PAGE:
The absence of any increase in risk and the similarity of our results for talc use on the upper body and in the perineal area do not support the hypothesis that use of talc in the perineal area is associated with an increased risk of endometrial cancer. Our data do not confirm the positive association between perineal talc use and endometrial cancer observed in the only previous study.
2008 review euripean journal of cancer
ihttp://www.ncbi.nlm.nih.gov/pmc/articles/PMC3621109/
Talc, like asbestos, is a silicate that has been studied in relation to cancer risk. Several studies conducted over the past 25 years found an association between perineal talc powders and ovarian cancer. The summary relative risk is about 1.3 (95 percent confidence intervals 1.2–1.5) and these data have been interpreted as supporting a causal role.
Perhaps more importantly, whereas it is unknown whether external talc dust enters the female reproductive tract, measures of internal talc exposure such as talc-dusted diaphragms and latex condoms show no relationship with ovarian cancer risk. In addition, the therapeutic use of high dose cosmetic grade talc for pleurodesis has not been shown to cause cancer in patients receiving these treatment modalities. Talc is not genotoxic. Mechanistic, pathology and animal model studies have not found evidence for a carcinogenic effect. In summary, these data collectively do not indicate that cosmetic talc causes ovarian cancer.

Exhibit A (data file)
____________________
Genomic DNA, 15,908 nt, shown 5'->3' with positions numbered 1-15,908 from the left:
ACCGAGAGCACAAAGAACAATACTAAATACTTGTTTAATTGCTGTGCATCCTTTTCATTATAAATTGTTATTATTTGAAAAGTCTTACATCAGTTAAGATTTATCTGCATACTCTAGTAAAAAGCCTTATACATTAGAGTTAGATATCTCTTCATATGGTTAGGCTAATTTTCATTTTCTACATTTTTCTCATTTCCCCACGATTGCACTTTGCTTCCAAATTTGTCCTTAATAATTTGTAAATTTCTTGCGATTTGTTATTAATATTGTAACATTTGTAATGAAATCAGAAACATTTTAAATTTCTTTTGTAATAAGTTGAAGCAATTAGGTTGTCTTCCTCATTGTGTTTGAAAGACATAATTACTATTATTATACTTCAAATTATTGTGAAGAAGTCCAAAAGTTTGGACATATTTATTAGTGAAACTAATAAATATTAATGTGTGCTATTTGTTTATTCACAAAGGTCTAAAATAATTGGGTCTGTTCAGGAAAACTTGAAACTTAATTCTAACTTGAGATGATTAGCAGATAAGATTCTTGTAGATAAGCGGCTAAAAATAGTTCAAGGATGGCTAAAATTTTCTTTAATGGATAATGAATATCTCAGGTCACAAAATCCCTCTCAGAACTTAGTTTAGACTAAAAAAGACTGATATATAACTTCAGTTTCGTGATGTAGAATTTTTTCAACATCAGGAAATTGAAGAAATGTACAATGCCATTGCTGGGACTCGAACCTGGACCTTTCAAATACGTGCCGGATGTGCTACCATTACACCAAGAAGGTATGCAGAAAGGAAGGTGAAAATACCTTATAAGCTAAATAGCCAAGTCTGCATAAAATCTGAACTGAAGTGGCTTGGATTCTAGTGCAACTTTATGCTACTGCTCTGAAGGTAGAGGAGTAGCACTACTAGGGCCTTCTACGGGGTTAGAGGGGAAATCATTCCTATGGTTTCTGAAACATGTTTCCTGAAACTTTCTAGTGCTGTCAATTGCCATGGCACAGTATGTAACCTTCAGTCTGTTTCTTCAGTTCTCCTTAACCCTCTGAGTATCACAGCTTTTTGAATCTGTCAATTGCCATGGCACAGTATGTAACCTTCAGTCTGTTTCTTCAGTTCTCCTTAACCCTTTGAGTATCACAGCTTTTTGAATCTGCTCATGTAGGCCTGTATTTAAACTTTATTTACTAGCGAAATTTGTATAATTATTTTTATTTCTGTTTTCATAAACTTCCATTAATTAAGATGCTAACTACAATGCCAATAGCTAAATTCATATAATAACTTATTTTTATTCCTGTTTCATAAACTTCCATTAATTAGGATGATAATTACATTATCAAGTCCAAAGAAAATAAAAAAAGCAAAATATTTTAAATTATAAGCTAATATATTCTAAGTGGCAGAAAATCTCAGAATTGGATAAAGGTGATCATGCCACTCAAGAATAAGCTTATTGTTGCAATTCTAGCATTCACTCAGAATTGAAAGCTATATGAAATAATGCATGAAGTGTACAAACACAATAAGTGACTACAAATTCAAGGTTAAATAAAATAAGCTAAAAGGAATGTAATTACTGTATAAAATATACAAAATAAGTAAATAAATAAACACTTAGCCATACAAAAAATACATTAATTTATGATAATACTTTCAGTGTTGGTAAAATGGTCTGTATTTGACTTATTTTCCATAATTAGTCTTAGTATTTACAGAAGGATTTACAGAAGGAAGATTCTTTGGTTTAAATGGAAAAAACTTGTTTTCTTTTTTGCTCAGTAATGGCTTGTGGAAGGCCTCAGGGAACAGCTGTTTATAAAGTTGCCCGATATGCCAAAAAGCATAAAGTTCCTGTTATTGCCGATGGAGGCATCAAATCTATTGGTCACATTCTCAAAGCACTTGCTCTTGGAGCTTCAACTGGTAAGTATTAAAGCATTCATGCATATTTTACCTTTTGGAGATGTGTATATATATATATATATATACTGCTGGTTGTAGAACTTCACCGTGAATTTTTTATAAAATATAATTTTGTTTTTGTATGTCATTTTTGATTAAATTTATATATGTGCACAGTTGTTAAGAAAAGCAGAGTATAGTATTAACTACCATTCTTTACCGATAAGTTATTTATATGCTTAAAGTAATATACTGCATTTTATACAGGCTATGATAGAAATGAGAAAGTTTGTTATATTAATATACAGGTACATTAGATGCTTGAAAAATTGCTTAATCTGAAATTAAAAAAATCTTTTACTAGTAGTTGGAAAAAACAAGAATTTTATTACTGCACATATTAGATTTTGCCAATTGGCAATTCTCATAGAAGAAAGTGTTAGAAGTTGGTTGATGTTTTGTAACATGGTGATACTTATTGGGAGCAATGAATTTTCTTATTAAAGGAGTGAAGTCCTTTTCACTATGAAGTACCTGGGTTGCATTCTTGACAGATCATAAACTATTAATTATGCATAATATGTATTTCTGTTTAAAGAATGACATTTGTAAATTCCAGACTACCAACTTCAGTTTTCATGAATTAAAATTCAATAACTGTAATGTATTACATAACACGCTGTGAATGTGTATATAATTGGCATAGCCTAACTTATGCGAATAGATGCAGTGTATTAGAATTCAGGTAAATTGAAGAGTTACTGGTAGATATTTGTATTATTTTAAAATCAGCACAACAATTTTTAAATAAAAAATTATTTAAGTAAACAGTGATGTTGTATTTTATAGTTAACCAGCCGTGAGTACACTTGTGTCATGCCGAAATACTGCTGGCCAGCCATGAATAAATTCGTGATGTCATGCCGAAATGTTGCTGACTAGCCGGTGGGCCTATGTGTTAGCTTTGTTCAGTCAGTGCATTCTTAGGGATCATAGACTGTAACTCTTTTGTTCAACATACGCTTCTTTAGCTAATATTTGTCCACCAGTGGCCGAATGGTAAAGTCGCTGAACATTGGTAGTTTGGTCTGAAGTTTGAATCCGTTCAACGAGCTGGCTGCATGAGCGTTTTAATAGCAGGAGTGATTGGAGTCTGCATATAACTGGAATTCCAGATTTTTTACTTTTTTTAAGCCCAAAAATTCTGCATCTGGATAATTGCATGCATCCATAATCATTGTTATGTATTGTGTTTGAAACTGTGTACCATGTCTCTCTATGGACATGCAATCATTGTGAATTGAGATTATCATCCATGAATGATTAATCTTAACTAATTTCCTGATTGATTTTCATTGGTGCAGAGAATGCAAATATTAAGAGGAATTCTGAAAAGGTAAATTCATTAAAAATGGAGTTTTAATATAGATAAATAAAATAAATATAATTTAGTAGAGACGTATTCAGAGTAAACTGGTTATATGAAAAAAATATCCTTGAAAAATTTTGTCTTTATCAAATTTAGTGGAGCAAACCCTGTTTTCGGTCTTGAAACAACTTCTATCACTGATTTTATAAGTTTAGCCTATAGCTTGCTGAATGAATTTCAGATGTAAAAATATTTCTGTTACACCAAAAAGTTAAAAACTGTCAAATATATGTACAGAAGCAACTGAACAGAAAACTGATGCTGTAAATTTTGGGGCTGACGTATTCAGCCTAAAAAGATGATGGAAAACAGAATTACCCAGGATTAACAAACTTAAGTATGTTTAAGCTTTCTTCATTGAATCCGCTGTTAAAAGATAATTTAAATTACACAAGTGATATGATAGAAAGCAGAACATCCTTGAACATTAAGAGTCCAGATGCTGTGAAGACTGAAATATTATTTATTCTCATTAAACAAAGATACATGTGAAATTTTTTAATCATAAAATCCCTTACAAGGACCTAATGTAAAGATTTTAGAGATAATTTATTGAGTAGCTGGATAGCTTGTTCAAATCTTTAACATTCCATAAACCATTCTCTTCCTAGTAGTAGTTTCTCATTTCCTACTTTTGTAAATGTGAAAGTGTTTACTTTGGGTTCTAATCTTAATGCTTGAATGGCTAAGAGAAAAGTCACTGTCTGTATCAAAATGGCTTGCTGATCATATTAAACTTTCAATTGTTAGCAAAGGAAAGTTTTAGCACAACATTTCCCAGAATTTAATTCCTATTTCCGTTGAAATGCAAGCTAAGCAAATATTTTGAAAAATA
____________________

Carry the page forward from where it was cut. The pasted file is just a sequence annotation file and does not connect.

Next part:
Complaint that J +J baby talc “
The suit says J&J has long marketed Johnson’s Baby Powder to women as a way to “maintain freshness and cleanliness,” encouraging them to dust with it daily to mask odors.
The complaint does not delineate a specific class period but says the company has known that research dating to 1961 has shown that particles of talc, similar in composition to asbestos, “can translocate from the exterior genital area to the ovaries of women.”
http://blog.thomsonreuters.com/index.php/johnson-johnson-hides-baby-powders-link-to-cancer-suit-says/
“A jury here has awarded $72 million in damages on a woman’s claim that her longtime use of baby powder and other Johnson & Johnson products contributed to the ovarian cancer that killed her.
The St. Louis Circuit Court jury found that the company failed to warn the public and conspired to hide the truth, said Jim Onder, one of the lead attorneys, who practices in Webster Groves.